One woman reports:

Once my dad became really angry with my youngest sister. His face was bright red. I know at that moment I made a vow that I was never going to be like my sister. I was going to be strong like him. And I would never do anything that would make him that mad at me” (p. 69).


The actual or perceived emotional absence of these fathers left their daughters in a place where they were never able to experience a healthy “emotional connecting or interacting with a man.” Rather, men were viewed as undesirable or unknown. Other related perceptions of men that were often developed by these daughters due to their fathers emotional absence were that men were “weak, irrelevant and useless: and consequently ignored.” Many of these women also “developed the belief that they, as females in relationship to a man, didn’t matter” (p. 69).

A dysfunctional relationship with dad has the potential for inhibiting their daughters from relating to a man in an effective way. It can also affect how that woman views and relates to God as her Heavenly Father. “If we have not received from out earthly Dad a sense of specialness and acceptance for who we are, we can find numerous problems in opening ourselves up to our Heavenly Daddy” (Howard, 2001, p. 108).


As these last two posts have illustrated, each parent plays an extremely important role in the development of their daughters. For some, the breakdown of either of these relationships (or the perception of breakdown) can have deep lasting effects in a girl’s perception of herself, her sexuality, and how she relates to each gender. My prayer is that these last several posts will be helpful not just to counselors but to parents like myself who are truly striving to show love and care.

For parents my hope is that these posts do not lead to anxiety that one insensitive comment will doom your daughter to a life of lesbianism. My husband, after reading the opening story, commented on how extreme Susan’s reaction was to her father’s one insensitive comment. If you had the same reaction it would be helpful to keep in mind that these stories are most likely not the whole story. In other words, there are always going to be other factors playing their part in a girl’s life than just one isolated incident or comment.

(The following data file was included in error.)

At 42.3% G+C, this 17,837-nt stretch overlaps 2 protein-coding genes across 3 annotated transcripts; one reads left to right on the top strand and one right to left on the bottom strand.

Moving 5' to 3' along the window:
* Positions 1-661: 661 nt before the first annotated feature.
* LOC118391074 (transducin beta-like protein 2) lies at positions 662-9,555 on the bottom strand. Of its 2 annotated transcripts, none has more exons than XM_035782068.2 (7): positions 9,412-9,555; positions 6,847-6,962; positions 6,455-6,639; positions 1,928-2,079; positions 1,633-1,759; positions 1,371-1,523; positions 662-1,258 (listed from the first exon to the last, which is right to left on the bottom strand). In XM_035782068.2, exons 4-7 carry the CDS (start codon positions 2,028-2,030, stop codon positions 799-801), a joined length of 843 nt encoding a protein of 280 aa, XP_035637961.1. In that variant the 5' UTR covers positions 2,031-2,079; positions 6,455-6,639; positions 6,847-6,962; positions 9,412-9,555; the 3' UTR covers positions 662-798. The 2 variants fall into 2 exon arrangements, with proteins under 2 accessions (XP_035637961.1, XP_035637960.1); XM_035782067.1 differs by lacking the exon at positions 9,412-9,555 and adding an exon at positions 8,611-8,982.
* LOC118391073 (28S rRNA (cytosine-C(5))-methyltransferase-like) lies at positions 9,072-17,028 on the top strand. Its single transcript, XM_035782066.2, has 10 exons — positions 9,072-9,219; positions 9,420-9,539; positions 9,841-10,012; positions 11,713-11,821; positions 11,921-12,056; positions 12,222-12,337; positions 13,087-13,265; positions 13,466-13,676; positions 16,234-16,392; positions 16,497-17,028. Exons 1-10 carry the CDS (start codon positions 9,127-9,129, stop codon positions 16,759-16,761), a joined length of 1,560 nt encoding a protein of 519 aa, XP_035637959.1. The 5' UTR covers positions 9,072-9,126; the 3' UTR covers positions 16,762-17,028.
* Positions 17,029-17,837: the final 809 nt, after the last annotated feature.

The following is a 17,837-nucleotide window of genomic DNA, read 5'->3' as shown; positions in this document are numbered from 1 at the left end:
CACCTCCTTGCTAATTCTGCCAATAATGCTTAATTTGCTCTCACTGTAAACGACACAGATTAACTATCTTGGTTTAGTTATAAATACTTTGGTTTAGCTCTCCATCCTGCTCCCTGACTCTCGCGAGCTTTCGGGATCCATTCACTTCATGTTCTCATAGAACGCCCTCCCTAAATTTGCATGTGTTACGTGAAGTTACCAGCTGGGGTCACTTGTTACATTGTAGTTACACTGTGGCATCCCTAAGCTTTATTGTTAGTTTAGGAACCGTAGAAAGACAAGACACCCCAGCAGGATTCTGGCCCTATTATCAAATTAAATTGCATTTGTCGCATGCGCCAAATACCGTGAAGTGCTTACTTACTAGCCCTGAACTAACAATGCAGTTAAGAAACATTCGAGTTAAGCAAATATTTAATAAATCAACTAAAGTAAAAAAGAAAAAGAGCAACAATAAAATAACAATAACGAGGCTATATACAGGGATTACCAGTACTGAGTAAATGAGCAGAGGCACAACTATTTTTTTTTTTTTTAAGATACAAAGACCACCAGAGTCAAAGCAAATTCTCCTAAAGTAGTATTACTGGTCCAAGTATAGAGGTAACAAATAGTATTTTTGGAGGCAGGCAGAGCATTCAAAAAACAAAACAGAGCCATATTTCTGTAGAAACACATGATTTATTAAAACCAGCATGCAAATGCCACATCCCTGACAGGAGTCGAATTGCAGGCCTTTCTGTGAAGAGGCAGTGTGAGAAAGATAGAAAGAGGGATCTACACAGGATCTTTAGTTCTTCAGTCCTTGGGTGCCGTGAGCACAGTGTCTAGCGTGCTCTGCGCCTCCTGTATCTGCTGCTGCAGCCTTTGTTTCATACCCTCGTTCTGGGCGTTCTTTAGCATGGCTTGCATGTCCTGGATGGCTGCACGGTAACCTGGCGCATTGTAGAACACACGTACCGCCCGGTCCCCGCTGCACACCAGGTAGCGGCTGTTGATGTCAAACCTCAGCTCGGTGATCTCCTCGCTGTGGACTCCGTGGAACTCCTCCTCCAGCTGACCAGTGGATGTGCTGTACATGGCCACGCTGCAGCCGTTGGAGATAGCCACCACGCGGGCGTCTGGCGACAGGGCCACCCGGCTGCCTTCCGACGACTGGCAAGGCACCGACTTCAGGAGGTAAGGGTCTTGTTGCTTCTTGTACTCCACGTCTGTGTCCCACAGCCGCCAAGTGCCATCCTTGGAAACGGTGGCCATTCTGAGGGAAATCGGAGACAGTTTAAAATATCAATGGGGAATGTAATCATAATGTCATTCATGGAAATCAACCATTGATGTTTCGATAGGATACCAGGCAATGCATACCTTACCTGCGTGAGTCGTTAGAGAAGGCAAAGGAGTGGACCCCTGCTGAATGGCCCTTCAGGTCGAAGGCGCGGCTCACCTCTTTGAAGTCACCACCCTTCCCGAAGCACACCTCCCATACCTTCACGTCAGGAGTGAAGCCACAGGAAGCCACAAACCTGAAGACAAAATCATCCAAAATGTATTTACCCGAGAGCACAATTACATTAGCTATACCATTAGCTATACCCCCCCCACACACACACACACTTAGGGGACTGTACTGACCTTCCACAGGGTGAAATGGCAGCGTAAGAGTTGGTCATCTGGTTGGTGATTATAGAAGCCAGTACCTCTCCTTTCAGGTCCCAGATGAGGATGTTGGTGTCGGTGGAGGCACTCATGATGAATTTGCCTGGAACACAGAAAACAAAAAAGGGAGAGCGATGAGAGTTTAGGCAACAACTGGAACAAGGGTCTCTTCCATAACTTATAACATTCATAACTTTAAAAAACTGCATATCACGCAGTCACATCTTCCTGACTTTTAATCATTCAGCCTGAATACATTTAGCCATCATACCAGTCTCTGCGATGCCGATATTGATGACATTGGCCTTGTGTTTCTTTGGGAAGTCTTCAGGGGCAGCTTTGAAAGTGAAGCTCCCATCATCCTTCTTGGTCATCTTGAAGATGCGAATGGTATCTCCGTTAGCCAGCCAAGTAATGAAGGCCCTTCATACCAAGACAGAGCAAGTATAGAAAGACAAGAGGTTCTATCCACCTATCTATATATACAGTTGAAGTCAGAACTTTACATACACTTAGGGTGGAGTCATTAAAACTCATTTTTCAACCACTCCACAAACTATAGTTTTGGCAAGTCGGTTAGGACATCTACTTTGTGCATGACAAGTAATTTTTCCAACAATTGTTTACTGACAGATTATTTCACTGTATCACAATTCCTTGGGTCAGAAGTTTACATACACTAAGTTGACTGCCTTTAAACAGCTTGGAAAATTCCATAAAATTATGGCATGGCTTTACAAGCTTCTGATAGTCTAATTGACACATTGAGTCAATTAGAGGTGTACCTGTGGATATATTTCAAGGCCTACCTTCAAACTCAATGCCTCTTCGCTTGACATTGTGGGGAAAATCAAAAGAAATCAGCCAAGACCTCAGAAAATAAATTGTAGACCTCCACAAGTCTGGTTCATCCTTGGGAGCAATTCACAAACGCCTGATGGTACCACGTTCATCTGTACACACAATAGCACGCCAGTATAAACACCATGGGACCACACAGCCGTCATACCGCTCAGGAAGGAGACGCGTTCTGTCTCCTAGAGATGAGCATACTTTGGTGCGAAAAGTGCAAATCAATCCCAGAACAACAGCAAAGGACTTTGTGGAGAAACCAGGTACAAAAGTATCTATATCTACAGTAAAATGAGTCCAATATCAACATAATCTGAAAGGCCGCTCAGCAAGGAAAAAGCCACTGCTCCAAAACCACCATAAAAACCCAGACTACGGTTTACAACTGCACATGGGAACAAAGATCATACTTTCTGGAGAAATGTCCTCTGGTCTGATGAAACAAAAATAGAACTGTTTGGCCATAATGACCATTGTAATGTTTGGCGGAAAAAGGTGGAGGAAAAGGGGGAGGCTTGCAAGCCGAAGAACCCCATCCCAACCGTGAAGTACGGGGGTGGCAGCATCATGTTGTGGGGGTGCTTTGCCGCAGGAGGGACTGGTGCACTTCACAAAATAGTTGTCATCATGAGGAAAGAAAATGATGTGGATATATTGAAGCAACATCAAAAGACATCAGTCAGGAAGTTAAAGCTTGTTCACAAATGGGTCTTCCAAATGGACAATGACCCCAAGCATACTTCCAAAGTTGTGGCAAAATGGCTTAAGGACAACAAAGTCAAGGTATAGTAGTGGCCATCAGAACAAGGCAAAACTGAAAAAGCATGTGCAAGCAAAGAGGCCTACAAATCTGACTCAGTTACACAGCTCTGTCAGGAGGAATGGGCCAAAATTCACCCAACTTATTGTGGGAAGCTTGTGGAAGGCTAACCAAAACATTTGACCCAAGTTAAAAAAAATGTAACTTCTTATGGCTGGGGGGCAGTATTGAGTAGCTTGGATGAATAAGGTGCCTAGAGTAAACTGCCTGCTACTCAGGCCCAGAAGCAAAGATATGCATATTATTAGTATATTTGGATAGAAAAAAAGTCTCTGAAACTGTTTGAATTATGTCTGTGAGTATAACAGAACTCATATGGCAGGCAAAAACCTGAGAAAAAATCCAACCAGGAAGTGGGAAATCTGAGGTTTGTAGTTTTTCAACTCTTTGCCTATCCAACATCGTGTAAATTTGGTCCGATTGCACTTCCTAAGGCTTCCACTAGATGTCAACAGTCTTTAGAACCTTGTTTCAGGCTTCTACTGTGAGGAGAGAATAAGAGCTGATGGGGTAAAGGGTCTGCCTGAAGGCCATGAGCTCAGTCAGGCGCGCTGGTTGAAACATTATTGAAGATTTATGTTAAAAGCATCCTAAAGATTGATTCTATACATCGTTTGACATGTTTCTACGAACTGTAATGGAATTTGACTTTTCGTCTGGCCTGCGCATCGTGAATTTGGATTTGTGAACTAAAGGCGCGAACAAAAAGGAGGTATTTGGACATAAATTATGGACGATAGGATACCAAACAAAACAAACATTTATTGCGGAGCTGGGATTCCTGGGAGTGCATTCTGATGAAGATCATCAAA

As parents I hope this post will remind and encourage you to work to be aware of what makes each of your children tick and to seek to know how your children are internally responding to the interactions you have with them and how they perceive their relationship with you. Does your child get your sarcastic sense of humor or are they taking what you say to heart? Do you know how your child best receives and feels love? Is your discipline style working well for one kid while it’s crushing another? How does your child view themselves? Do you know their insecurities? Their fears? Their desires for their life? Work to know these sorts of things and adjust your parenting appropriately.

Finally, when you as a parent do blurt out insensitive comments or become harsh with your children, as every parent on the planet is bound to do at some point no matter how amazing you may be, have the humility to apologize to your kids and reassure them of your love for them and their value to you and God. Doing this kind of damage control will go a long way to keeping your relationship with your kids in good repair.

(Unless otherwise indicated, all of the page references are from Hallman, 2008)

Hallman, Janelle. (2008). The heart of female same-sex attraction: A comprehensive counseling resource. Downers Grove, IL: Intervarsity Press.

Howard, Jeanette. (2001). Out of Egypt: One woman’s journey out of lesbianism. Grand Rapids, MI: Monarch Books.